“Brevity is appreciated.”  “A short brief can be very effective.” How many times have you heard appellate judges make statements like this about appellate briefs?  While I can most certainly understand an appellate judge’s desire for shorter briefs, a soon-to-be-published article in the Journal of Empirical Legal Studies examines whether more concise briefs are correlated with success on appeal.  The full paper is accessible here, but the abstract notes surprisingly that for civil appellants in the Ninth Circuit, “briefs of greater length are strongly correlated with success on appeal. For the party challenging an adverse decision below, persuasive completeness may be more important than condensed succinctness.”

Of course, “persuasive completeness” does not always equate with long briefs.  The study also “found a positive correlation between success [on appeal] and experience for lawyers representing appellees, thus warranting further study of lawyer specialization.”

In an environment where written briefs could be an attorney’s last opportunity to address appellate judges’ questions that at first blush might seem tangential, the importance of “persuasive completeness” cannot be understated.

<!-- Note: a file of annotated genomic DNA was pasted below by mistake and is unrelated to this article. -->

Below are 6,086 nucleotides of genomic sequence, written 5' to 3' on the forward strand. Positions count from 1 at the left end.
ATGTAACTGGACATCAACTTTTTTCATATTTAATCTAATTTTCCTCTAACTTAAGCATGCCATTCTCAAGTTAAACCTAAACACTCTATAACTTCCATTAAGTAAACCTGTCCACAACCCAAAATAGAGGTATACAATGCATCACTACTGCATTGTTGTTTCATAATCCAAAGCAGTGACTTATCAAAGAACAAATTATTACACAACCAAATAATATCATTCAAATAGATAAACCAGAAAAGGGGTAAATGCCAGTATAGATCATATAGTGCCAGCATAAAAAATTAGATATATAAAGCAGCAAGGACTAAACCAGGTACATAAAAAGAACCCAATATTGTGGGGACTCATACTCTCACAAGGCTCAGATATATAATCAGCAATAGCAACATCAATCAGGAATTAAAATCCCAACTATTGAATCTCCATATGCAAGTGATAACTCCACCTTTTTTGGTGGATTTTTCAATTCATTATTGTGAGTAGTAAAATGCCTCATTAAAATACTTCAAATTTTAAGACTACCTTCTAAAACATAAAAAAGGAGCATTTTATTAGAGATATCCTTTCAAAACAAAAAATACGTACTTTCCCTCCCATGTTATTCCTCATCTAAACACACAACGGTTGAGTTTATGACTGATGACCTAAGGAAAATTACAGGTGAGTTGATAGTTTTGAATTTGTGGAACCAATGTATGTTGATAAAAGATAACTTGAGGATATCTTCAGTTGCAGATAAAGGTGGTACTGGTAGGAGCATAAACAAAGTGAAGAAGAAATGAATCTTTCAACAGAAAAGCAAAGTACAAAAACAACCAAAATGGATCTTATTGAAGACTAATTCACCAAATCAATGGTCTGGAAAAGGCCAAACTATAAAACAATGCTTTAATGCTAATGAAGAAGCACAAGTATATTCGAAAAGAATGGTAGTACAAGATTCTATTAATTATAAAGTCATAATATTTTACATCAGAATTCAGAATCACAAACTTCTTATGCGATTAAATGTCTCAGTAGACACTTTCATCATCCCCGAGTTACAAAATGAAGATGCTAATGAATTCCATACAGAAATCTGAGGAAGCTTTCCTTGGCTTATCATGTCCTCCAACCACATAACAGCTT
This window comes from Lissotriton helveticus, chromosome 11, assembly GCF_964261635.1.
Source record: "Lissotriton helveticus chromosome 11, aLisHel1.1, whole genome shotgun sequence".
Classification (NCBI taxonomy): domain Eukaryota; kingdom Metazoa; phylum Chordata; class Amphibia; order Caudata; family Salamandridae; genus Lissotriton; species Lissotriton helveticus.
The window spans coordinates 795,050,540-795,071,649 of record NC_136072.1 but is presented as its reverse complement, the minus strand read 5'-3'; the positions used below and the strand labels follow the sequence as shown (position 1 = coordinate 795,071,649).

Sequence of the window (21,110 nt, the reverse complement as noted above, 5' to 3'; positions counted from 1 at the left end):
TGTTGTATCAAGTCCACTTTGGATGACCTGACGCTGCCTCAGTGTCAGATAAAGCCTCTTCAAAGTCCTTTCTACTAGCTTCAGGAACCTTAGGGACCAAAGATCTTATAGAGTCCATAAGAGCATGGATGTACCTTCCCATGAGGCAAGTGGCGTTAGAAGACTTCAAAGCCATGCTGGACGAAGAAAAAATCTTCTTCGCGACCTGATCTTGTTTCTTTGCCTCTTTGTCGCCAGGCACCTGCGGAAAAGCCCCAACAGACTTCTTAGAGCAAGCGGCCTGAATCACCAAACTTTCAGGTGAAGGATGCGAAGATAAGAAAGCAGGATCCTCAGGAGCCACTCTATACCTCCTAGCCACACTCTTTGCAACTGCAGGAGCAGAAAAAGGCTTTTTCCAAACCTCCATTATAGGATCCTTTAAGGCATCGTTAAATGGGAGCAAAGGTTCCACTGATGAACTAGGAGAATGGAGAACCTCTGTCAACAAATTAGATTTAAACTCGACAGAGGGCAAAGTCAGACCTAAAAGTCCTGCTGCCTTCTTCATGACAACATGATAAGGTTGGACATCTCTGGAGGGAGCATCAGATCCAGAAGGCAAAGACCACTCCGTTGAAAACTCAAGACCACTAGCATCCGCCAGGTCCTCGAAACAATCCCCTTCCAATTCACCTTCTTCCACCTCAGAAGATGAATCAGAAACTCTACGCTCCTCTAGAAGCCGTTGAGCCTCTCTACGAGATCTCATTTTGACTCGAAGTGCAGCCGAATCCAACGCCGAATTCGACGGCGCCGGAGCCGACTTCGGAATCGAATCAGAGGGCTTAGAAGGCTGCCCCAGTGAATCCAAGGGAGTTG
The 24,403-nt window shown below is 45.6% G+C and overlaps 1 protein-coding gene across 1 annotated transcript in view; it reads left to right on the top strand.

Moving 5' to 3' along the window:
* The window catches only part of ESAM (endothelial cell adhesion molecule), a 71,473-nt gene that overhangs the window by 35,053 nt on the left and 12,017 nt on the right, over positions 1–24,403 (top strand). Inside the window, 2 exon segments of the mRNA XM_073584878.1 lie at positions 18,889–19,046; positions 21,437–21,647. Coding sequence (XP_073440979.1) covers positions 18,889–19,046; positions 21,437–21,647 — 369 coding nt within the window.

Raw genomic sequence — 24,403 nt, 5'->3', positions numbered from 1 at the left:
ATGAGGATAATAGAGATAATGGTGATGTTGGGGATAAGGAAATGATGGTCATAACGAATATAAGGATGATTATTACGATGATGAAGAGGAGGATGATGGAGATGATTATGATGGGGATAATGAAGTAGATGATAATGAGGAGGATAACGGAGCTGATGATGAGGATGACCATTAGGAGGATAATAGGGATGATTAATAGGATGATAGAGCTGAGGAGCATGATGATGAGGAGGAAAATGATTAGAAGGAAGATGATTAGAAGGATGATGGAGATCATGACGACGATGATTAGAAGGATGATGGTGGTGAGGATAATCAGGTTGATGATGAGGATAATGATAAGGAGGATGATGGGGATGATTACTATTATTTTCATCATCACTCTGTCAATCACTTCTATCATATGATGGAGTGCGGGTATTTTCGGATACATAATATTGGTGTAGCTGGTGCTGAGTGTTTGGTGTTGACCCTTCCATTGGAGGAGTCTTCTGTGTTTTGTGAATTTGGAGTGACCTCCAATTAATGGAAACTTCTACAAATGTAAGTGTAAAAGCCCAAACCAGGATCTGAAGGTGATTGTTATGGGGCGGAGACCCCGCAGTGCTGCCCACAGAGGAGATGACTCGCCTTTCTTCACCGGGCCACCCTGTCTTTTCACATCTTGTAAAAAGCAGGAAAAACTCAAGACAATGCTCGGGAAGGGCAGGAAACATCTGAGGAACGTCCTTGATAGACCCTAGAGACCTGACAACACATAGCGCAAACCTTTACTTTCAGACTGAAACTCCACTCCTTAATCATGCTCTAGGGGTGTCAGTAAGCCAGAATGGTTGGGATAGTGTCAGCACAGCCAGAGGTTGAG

However, my experience is that “persuasive completeness” is almost impossible to achieve on the first draft or at the last minute.  Taking the time to draft a brief, step back from the process, and then revisit that brief a few days later is more likely to produce “concise persuasive completeness.” Moreover, having someone unfamiliar with your appeal review your brief is more likely to result in both persuasive completeness and more concise legal arguments.

I suspect that appellate court judges’ disdain for lengthy briefs stems more from the practice of submitting a brief that could have used a little more editing rather than appellate briefs that, while lengthy, thoroughly address the issues and precedent that the judges will be grappling with when writing their opinions.

I am interested in your thoughts and tips regarding achieving persuasive, but concise, completeness.  Feel free to pass them along in the comments below.

-Beth Scherer